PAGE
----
KT ENS loan scandal is mushrooming
One smaller supplier of KT ENS received a total of 330 billion won in loans.
The scandal, which is threatening the reputation of the country’s telecom giant and proving a headache for new Chairman and CEO Hwang Chang-gyu, is shedding light on local banks’ lax credit assessment systems.
Last week, the Financial Supervisory Service (FSS) and the police said a 51-year-old official of KT ENS, identified by the name Kim, was under investigation for allegedly embezzling 280 billion won ($260 million) in loans issued to a company that was set up by the KT unit’s contractors.
The company was created in order to use accounts receivable from KT ENS as collateral to borrow money from the three banks as well as 10 credit companies.
After the loans were extended to the paper company, the KT ENS suppliers and Kim of KT ENS took the money.
According to the Data Analysis, Retrieval and Transfer System of the FSS, KT ENS disclosed accounts payable of its own suppliers worth 70.2 billion won as of September 2013. The accounts payable of KT ENS were accounts receivable for suppliers that were used as collateral for loans.
Between June 2011 and September 2013, the total accounts receivable of all suppliers, or accounts payable of KT ENS, was 140 billion won at a maximum and 67 billion won at a minimum.
The amount of loans issued by the three banks to five suppliers through the paper company since 2011 was three to seven times higher than the amount of accounts receivable disclosed by KT ENS.
Hana Bank issued the highest amount, 340 billion won, and Nonghyup and KB issued 50 billion won each.
Hana Bank issued 230 billion won in loans based on accounts receivable from an unnamed mobile handset retail company on five separate occasions since June 2011.
The company received 100 billion won in loans in 2012 from Nonghyup and KB through the paper company.
Revenues of the company in 2011, according to data from a domestic credit rating agency, were 850 million won, while revenues for 2012, estimated by a market information provider, were around 5 billion won.
The company does not disclose its sales.
Although it received 330 billion won in loans from three banks, neither the banks nor the financial authorities were aware of any problem.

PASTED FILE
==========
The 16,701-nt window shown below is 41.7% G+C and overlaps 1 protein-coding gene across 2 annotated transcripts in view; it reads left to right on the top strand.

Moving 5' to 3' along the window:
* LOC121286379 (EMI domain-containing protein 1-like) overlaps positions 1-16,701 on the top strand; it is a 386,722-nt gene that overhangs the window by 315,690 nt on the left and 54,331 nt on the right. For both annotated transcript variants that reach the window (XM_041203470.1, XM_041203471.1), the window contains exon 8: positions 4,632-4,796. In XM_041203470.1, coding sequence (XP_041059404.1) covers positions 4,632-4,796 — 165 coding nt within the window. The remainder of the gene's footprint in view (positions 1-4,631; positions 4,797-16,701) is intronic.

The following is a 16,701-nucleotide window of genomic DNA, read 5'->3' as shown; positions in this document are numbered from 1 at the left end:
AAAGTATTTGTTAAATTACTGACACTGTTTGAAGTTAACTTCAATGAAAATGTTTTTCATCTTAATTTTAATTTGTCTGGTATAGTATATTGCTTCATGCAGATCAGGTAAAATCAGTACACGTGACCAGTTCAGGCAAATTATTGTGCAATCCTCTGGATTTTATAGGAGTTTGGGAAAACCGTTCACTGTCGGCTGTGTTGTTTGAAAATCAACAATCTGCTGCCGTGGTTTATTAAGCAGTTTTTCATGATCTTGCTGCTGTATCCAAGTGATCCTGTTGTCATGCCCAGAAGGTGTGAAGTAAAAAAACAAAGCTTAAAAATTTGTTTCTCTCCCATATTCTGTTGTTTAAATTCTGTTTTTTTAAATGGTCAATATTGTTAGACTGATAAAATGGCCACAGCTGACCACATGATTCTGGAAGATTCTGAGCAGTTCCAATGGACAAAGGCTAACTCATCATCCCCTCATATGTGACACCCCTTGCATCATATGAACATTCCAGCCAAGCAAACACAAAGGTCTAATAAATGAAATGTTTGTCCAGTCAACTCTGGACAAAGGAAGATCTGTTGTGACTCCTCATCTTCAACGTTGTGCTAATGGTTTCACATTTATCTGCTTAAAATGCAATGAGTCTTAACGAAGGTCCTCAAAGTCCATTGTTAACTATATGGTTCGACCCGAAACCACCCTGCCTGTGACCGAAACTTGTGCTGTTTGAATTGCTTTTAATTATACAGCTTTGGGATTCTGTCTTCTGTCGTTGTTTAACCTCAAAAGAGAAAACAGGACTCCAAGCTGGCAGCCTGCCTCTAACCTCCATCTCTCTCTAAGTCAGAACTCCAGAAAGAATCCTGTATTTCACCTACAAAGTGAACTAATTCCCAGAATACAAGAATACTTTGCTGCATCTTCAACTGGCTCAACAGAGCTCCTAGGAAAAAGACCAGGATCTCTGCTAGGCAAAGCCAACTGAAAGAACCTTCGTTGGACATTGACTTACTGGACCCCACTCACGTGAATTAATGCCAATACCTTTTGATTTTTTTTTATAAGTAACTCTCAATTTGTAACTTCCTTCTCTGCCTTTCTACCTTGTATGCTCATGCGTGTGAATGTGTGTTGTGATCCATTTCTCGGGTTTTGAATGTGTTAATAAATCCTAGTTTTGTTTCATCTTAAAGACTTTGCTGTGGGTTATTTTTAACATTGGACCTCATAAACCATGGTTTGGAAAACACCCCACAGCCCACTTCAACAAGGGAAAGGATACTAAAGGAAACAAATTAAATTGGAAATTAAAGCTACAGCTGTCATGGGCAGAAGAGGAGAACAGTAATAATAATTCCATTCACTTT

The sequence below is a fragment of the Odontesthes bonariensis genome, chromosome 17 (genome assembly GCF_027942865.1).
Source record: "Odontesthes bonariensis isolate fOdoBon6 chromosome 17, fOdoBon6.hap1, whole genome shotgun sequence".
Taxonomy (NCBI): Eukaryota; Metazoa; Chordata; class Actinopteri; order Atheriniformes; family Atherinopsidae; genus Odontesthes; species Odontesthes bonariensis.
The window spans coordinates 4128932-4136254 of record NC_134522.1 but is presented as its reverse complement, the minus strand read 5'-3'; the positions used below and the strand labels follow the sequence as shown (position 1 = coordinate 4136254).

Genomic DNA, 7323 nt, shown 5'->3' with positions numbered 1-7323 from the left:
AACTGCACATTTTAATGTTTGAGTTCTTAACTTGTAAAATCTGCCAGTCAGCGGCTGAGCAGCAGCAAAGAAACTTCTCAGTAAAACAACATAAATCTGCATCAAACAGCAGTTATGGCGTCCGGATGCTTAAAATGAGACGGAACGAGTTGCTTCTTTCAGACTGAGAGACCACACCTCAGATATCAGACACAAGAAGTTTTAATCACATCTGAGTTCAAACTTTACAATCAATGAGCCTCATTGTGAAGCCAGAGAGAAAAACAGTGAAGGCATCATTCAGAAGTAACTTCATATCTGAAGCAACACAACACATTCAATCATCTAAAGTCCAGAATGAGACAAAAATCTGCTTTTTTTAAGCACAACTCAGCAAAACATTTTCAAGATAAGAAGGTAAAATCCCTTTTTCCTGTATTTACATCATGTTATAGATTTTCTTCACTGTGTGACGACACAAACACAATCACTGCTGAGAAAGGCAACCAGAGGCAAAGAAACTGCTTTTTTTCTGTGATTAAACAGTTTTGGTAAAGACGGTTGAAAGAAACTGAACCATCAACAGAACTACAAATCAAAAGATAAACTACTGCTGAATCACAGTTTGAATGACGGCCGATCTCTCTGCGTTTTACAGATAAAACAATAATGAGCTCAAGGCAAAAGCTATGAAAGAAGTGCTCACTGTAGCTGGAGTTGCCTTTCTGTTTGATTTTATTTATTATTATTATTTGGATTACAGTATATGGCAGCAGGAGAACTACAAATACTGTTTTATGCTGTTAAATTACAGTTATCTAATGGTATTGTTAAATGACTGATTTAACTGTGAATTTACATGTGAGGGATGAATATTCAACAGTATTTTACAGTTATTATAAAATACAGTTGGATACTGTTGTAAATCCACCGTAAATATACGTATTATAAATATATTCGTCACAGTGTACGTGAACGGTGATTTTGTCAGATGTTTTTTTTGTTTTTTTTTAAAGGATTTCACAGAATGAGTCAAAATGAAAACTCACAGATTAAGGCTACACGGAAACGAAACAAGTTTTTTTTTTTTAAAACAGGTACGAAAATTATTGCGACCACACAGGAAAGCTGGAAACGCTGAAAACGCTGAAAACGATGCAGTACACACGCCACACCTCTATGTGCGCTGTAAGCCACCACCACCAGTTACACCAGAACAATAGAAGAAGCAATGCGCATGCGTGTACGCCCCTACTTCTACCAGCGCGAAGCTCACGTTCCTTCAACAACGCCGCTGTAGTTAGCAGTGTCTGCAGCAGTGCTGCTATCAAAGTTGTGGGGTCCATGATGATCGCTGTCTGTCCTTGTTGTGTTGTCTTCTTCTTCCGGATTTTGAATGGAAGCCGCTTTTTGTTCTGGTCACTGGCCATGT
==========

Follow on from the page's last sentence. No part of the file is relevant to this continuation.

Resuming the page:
The loans from the banks were issued to the paper company, not the supplier.
The three banks claim there was no problem when they issued the loans as the accounts receivable had a KT ENS stamp on them and the interest and principal payments were made regularly.
KT ENS says the documents backing up the loans are all fake.
The banks have not been repaid 221.6 billion won out of the total 440 billion won. Hana Bank has yet to be repaid 162.4 billion won, while Nonghyup and KB have 29.6 billion won each to collect.
In addition to this, 10 credit companies have not yet been repaid 80 billion won.
“The pre-screening and post-monitoring functions related to loans within banks did not operate at all,” said Oh Jeong-geun, a visiting research fellow at the Korea Economic Research Institute.
“The FSS also did not check the system properly.”
Financial industry critics said it was fairly easy for the banks to realize the loan amounts were excessive. They only had to check the annual business reports or earnings results of the suppliers.
There is a suspicion, therefore, that more people are involved in the fraud.
“We are now investigating whether there was a problem in the process of credit screening,” said a spokesman for FSS.
KT ENS said again yesterday that it has no record of having underwritten the loans, according to computational data by the Korea Federation of Banks.
BY KIM WON-BAE, PARK YU-MI [email@example.com]
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